Big Ten: Ben Guidugli

Big Ten pick rewind: Week 13

December, 1, 2009
There was only one game on the docket last week, so here's a quick look back.

  • The pick: Cincinnati 38, Illinois 27
  • Actual score: Cincinnati 49, Illinois 36
  • 20-20 hindsight: Once again, my margin of victory wasn't too far off, though the teams nearly matched the predicted final score at halftime (Cincinnati led 35-20). It turned out that Illinois' passing attack, led by quarterback Juice Williams, proved to be a much bigger factor than the run game. As predicted, Cincinnati wide receiver Mardy Gilyard caught two touchdowns, one of the controversial variety, but tight end Ben Guidugli gave Illinois much more trouble. Quarterback Tony Pike went off for six touchdowns and as predicted, Cincinnati pulled away behind its dominant offense.
Week 13 record: 1-0

Season record: 62-24 (.721)
Illinois' offense showed up Friday at Nippert Stadium. Unfortunately for the Illini, so did some of the problems that have plagued them all season.

If Juice Williams and his wide receivers performed like this all year, Illinois wouldn't be sitting at 3-8. Though Williams had several costly incomplete passes, including a sure touchdown to Chris Duvalt early in the third quarter, he performed well overall against a vulnerable Cincinnati defense.

The missed pass to Duvalt was one of several plays that seemed to sum up Illinois' disappointing season in Friday's 49-36 loss to the fifth-ranked Bearcats. Linebacker Nate Bussey was flagged for an inexcusable unsportsmanlike conduct penalty that gave Cincinnati a fresh set of downs inside the Illinois 10-yard line (the Bearcats converted for a touchdown). Illinois drew eight penalties for 69 yards, as it remained the Big Ten's most penalized team.

Special teams also continued to hurt Illinois. While Derek Dimke went 3-for-3 on field goals, Cincinnati racked up 210 return yards, including a 90-yard kickoff return for a touchdown by Mardy Gilyard.

Illinois athletic director Ron Guenther said last month that changes would be coming in Champaign, although head coach Ron Zook was safe. First-year offensive coordinator Mike Schultz might be saving himself with the offense's progress down the stretch, but Zook might need to shuffle his defensive staff. Illinois had no answer for a one-dimensional Cincinnati offense, as Tony Pike shredded the Illini for 399 pass yards and six touchdowns. The back seven couldn't keep pace with tight end Ben Guidugli (149 receiving yards, 2 TDs) and Gilyard (102 receiving yards, 2 TDs).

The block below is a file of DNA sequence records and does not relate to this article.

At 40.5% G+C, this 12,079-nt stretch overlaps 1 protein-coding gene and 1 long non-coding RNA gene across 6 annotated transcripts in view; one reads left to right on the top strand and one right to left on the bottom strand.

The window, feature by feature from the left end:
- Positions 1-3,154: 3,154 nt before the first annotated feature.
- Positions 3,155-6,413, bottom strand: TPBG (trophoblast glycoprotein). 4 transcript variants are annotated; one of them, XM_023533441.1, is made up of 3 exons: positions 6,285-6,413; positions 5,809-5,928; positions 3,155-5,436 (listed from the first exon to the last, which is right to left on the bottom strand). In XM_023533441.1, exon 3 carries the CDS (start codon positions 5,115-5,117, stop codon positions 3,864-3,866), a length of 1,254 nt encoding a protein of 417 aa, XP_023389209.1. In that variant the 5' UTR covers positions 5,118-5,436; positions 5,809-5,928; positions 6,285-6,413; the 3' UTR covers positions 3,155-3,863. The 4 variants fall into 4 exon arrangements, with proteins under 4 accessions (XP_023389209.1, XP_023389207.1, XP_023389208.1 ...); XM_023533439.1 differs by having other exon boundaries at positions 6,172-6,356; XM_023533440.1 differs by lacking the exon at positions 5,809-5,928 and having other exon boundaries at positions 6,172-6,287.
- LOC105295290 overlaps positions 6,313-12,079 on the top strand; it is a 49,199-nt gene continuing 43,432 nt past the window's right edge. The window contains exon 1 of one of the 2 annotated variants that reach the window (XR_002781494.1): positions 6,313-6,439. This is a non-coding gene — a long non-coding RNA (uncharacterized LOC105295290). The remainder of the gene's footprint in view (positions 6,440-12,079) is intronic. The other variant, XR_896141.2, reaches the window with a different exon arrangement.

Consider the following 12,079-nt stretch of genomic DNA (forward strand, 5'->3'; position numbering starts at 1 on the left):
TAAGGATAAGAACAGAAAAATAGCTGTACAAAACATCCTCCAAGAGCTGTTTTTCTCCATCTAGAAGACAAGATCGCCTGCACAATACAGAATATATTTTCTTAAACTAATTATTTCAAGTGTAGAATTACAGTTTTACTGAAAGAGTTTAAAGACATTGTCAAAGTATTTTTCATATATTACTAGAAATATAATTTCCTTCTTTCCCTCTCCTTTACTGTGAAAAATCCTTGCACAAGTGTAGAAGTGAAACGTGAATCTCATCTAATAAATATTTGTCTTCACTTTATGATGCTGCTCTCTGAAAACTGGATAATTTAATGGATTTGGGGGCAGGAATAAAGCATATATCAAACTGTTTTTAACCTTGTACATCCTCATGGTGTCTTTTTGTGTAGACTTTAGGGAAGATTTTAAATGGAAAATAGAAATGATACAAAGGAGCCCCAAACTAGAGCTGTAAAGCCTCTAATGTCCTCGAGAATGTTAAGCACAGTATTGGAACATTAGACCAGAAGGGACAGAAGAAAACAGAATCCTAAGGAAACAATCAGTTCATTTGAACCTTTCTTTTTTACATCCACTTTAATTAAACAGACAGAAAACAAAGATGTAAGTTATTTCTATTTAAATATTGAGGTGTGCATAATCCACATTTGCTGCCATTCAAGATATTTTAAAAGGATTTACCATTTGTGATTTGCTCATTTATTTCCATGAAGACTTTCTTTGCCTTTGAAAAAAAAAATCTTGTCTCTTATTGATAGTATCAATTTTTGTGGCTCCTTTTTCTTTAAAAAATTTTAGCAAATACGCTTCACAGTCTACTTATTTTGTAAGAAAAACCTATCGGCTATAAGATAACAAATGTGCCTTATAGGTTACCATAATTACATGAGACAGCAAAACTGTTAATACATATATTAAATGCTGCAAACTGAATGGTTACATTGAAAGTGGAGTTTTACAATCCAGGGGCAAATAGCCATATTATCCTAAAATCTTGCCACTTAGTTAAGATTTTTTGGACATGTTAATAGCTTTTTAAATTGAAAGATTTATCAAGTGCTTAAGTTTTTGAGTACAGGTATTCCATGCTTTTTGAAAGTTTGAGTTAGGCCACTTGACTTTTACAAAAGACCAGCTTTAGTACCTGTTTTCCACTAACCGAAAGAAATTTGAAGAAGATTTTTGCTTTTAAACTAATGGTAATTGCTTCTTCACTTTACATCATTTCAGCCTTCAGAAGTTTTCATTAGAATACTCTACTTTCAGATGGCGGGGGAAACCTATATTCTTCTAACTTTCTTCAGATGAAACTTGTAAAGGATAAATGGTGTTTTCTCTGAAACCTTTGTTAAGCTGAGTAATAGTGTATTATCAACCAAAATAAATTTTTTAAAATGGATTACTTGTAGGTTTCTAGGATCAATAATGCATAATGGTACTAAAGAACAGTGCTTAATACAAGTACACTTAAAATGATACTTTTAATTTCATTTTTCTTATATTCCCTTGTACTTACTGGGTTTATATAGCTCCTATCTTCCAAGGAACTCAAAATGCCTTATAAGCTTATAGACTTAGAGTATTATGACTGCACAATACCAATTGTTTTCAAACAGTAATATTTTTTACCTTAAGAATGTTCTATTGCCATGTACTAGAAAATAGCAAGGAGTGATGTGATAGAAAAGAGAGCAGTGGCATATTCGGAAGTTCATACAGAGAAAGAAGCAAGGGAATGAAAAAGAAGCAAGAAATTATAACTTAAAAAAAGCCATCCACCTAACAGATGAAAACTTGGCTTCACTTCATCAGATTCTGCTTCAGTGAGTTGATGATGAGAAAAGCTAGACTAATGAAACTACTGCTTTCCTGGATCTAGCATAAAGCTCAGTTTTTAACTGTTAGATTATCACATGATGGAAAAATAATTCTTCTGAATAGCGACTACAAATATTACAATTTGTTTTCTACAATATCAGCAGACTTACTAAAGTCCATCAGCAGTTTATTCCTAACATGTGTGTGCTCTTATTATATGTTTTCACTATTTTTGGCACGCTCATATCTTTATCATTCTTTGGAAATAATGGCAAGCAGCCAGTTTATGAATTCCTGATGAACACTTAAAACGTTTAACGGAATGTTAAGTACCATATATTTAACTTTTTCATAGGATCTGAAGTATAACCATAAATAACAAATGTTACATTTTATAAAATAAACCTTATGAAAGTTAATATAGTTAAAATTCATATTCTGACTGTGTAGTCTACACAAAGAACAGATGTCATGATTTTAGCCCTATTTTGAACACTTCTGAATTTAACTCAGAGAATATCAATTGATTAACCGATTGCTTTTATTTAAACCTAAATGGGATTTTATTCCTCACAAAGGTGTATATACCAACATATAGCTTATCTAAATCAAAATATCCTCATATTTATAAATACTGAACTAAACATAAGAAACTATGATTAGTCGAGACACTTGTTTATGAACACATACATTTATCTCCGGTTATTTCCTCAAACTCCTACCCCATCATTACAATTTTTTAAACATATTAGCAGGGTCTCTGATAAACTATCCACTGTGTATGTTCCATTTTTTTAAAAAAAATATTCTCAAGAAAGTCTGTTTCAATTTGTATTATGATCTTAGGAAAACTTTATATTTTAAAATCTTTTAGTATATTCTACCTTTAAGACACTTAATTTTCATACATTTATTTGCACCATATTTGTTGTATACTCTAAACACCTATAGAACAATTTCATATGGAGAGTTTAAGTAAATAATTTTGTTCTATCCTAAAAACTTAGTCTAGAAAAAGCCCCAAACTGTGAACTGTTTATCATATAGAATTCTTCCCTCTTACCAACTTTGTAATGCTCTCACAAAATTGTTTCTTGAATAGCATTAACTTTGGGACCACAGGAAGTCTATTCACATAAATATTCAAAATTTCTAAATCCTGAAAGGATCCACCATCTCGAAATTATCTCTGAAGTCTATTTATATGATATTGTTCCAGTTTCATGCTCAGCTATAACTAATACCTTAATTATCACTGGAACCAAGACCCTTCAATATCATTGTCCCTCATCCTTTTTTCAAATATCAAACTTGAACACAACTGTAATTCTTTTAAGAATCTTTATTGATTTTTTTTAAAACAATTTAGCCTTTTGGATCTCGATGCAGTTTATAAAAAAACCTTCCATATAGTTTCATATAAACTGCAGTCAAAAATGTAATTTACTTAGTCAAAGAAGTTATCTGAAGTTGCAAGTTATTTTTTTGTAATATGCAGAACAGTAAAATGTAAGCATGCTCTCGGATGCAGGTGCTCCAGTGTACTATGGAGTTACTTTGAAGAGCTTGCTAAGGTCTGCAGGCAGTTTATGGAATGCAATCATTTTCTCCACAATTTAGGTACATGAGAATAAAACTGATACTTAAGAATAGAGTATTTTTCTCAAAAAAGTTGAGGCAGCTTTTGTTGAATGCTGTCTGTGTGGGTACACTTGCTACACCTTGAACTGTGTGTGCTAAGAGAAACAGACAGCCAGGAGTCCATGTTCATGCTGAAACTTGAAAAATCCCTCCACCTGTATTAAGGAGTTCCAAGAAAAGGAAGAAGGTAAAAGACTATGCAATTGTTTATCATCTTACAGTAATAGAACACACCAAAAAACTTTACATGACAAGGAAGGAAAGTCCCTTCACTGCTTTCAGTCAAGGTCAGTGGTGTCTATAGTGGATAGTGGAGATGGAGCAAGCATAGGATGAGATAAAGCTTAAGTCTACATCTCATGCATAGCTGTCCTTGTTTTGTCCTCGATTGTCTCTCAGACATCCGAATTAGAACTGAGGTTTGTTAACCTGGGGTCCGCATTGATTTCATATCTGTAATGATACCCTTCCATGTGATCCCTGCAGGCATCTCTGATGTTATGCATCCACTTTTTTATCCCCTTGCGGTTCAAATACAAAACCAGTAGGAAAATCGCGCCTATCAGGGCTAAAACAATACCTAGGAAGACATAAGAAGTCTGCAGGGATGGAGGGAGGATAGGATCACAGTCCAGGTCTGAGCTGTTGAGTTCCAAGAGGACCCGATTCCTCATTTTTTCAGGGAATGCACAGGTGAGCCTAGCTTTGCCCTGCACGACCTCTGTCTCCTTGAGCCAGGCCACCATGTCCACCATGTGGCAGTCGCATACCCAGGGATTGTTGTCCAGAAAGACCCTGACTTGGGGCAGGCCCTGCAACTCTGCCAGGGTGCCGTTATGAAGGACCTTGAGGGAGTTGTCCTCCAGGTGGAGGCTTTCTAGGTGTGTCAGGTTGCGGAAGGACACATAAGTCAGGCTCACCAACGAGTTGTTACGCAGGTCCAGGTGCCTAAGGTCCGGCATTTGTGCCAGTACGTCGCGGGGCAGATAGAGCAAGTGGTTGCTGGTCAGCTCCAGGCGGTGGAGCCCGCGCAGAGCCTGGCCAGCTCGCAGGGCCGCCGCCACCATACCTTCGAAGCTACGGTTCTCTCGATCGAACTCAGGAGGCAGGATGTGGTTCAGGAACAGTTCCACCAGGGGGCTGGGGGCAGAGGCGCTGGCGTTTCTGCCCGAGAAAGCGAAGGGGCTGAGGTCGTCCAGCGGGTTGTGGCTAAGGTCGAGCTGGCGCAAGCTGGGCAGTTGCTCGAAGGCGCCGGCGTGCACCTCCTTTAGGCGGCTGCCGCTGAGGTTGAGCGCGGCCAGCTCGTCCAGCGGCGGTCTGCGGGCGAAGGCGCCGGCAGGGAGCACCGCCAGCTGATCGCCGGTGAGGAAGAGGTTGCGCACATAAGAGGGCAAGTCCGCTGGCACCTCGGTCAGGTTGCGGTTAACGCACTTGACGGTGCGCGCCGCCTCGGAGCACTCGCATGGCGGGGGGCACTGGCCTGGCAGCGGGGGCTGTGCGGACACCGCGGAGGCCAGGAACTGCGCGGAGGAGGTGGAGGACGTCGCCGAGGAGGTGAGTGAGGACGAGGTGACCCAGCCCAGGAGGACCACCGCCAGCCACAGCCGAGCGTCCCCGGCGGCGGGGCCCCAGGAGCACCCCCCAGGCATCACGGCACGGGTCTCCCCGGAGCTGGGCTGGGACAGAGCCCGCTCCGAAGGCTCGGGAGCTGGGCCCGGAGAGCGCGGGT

It's nice to see a class act like Williams play well down the stretch, but the future of the Illinois program seems very shaky right now. The Illini finish up next week against Fresno State as they try to avoid going 3-9.
The Illinois offense finally looks like we thought it would entering the season, but it still might not be nearly enough today.

Juice Williams and his weapons are moving the ball well against Cincinnati, racking up 267 yards and dominating possession time (21:04-8:56). Illinois got the start it wanted, as Williams led a 12-play, 87-yard scoring drive to take a 7-0 lead.

But Cincinnati countered in a hurry, using big plays on both offense and special teams to take a commanding lead. Give Illinois credit for hanging tough -- Williams had an excellent first half, completing 12 of 18 passes for 164 yards and two scores -- but the Illini trail 35-20 at halftime and have shown no ability to stop quarterback Tony Pike, tight end Ben Guidugli and wideouts Mardy Gilyard and Armon Binns. Special teams have been a problem for much of the season, and Gilyard's game-tying, 90-yard kickoff return for a touchdown really changed the momentum.

Cincinnati's defense certainly is vulnerable, but Zook and his defensive assistants must find a way to slow down Pike. Illinois needs to generate some pressure or force a turnover or two. Time of possession rarely means much against Cincinnati, which is the king of the big play.